I am in love with this book. Love love love love love. Hannah Moskowitz is quickly rising farther and farther up on my favorite authors list. Invincible Summer was so thoughtful, sad, hopeful, and just plan amazing. No other author can write with such intensity and oomph as Hannah Moskowitz.

2. A Touch Mortal by Leah Clifford

I can rarely find a paranormal book that interests me and keeps me hooked. I read A Touch Mortal every moment I could. I read it under desks, under the dinner table, everywhere! Leah Clifford has a gift for writing. This is a must read for 2011!

3. Angelfire by Courtney Allison Moulton

Yet another paranormal book. This is action-packed and I wouldn't want it any other way. Courtney Allison Moulton makes you dive into a world that you are bound to fall in love with.

4. Where She Went by Gayle Forman

Anybody who has read If I Stay knows why everybody should read Where She Went in 2011. It is the much awaited sequel of If I Stay and it doesn't disappoint!

5. The Last Little Blue Envelope by Maureen Johnson

Maureen Johnson is an amazing author who's books always glisten. The Last Little Blue Envelope is the sequel to 13 Little Blue Envelopes. It encompasses Maureen's witty humor and ever expanding knowledge. I loved it!

Sunday, January 2, 2011

Top 10 Books Read in 2010

In no particular order, here are my Top 10 books of 2010-

1. Anna and the French Kiss by Stephanie Perkins

Must I explain why? St. Clair, St. Clair, and a little bit of St. Clair. No, in all honesty I just love this book so so so much. Stephanie Perkins is a debut author that will likely become very well known because of her amazing writing abilities. Very few authors can pull off such an amazing romance story.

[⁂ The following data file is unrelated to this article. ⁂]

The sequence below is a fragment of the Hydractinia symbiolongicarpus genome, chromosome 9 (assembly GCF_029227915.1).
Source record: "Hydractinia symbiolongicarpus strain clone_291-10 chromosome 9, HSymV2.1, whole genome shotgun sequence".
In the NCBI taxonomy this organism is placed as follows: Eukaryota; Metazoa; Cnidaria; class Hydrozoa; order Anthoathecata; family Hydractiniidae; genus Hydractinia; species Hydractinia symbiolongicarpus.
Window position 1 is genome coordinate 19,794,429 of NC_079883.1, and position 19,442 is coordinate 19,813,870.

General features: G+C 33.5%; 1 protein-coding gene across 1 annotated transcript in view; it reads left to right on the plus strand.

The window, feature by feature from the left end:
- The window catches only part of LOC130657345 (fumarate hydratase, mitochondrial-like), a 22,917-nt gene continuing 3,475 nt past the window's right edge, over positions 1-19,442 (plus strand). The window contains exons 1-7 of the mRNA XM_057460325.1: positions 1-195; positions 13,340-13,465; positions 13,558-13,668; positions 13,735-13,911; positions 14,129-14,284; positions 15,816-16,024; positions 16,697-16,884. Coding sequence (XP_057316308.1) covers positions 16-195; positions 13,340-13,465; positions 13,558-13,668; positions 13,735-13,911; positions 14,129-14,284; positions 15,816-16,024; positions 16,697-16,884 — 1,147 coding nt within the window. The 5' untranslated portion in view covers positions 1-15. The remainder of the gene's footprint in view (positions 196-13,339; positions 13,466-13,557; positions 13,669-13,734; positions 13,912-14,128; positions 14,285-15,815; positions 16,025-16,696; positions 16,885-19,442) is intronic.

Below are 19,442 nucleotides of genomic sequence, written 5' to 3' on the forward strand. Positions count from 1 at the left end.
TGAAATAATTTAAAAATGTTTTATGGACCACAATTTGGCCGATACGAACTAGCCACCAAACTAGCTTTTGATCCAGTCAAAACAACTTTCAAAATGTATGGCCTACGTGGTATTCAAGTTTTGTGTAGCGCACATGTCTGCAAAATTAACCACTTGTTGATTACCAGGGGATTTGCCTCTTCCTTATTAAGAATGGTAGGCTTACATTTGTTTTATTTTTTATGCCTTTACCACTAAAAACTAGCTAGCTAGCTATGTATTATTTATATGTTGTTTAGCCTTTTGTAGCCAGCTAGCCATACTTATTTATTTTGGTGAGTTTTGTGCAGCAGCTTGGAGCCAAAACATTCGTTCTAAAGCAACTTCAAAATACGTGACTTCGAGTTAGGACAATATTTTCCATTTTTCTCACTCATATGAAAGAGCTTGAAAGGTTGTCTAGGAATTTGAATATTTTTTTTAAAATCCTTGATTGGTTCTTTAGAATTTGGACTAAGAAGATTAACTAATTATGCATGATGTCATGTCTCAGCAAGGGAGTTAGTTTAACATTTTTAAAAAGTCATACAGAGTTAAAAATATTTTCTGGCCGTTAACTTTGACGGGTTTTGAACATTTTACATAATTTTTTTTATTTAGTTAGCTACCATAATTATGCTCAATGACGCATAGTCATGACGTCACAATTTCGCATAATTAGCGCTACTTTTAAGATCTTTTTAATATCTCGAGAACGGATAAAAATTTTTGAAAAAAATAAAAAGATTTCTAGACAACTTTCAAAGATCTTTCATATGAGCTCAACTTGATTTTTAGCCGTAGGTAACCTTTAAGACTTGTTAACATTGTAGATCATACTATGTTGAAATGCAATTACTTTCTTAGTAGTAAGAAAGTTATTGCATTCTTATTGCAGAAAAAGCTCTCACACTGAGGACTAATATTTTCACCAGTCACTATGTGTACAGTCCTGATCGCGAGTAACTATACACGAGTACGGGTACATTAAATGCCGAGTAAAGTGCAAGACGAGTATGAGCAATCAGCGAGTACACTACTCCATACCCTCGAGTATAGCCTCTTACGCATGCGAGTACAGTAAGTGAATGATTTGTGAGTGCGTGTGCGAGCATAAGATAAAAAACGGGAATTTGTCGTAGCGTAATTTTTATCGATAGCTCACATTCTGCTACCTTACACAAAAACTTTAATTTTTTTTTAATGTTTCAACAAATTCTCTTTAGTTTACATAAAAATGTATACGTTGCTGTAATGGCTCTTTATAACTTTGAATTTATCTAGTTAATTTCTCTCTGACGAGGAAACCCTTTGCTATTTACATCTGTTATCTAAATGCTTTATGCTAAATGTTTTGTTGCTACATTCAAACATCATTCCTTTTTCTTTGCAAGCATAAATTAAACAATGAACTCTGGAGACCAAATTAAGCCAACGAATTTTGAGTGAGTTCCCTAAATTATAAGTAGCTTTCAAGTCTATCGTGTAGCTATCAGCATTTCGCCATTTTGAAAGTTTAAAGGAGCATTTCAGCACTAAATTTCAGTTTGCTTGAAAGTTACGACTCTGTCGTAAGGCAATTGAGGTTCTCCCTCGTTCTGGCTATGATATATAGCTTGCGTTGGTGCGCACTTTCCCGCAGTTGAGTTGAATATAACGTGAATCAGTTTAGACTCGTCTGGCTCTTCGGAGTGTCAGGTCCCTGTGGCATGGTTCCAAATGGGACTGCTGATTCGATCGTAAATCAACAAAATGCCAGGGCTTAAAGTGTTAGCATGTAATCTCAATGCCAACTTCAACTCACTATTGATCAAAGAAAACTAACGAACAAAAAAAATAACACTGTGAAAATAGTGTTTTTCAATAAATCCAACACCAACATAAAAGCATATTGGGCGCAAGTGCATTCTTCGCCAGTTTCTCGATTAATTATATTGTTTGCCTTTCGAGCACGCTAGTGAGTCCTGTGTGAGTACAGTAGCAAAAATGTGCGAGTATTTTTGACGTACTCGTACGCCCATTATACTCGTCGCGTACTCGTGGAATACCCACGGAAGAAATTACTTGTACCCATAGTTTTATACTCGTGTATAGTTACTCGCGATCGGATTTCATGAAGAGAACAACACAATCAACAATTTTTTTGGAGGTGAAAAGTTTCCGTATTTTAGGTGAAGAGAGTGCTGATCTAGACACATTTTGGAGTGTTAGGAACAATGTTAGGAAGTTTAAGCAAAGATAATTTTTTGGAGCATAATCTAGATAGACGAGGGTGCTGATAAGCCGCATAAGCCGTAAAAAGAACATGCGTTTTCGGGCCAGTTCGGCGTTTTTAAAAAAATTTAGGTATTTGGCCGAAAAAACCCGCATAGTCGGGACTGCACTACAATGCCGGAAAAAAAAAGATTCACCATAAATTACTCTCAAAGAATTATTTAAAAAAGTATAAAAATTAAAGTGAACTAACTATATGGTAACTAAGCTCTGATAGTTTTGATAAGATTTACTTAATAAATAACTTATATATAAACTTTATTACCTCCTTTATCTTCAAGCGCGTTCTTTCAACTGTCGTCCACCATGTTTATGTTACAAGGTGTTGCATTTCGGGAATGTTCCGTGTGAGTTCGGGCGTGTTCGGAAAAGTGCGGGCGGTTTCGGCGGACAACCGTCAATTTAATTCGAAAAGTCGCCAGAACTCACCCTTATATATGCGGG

2. The Mockingbirds by Daisy Whitney

I loved this book from the moment I read the first chapter. Whitney wrote a novel that I really hope will be a classic taught in schools because everybody should read it. She handles a very controversial topic with extraordinary grace while still being truthful to her readers.

3. Sea by Heidi R. Kling

Drama! Heartbreak! Traveling! Sea by Heidi R. Kling has everything you could want in a Young Adult book. Yet another great debut author.

4. Break by Hannah Moskowitz

I regret putting off reading this book. I love Break with every fiber of my being. Hannah Moskowitz tackles the boy perspective perfectly. I am in love with this book and I can't recommend it enough to people.

5. RAE by Chelsea Rae Swiggett

This is possibly the only memoir I've ever read and it has helped me a great deal. I won't go into details, but Chelsea's story gave me somebody I could relate to. I have re-read RAE man times over and I think I'll keep re-reading it in the years to come.

6. Dash and Lily's Book of Dares by David Levithan and Rachel Cohn

This book is just plain lovely. The dialogue, the descriptions, everything! It is not surprise that I am a complete David Levithan fangirl. Out of the three books that this duo have written, this is my favorite. It's so light and gets you into the Christmas mood. I also love Dash, he reads. I love characters that read.

7. The DUFF by Kody Keplinger

This book is so real. Kody Keplinger writes a story that you can believe. Nearly everybody can relate to it in one way or another, which I loved. Kody has an original voice that teens everywhere will love. Yet another lovely lovely debut book.

8. Fixing Delilah by Sarah Ockler

There is something to be said for a book that you read straight through in a tour hour car ride. Sarah Ockler is my hair twin and an amazing writer. Her books SHINE with amazing. They're all so lyrical and intense. LOVE.

9. The Iron King by Julie Kagawa

I'm not a huge fan of fantasy but I will read anything Julie Kagawa writes. The Iron King is a fantastic series that I am completely in love with. Ash and Puck are both lovely boys *or... men* in these books that always spark a Team Ash or Team Puck discussion. The writing is amazing, as are the characters.

10. Brightly Woven by Alexandra Bracken

After much nagging to read Brightly Woven, I finally read it. My oh my, was it amazing! This is another fantasy book that broke my no-fantasy barrier. I couldn't stop reading this book. I love the adventures and the romance! It's priceless.

There are many other books I read in 2010 that I loved. I had to limit this list to only 10 of them, though.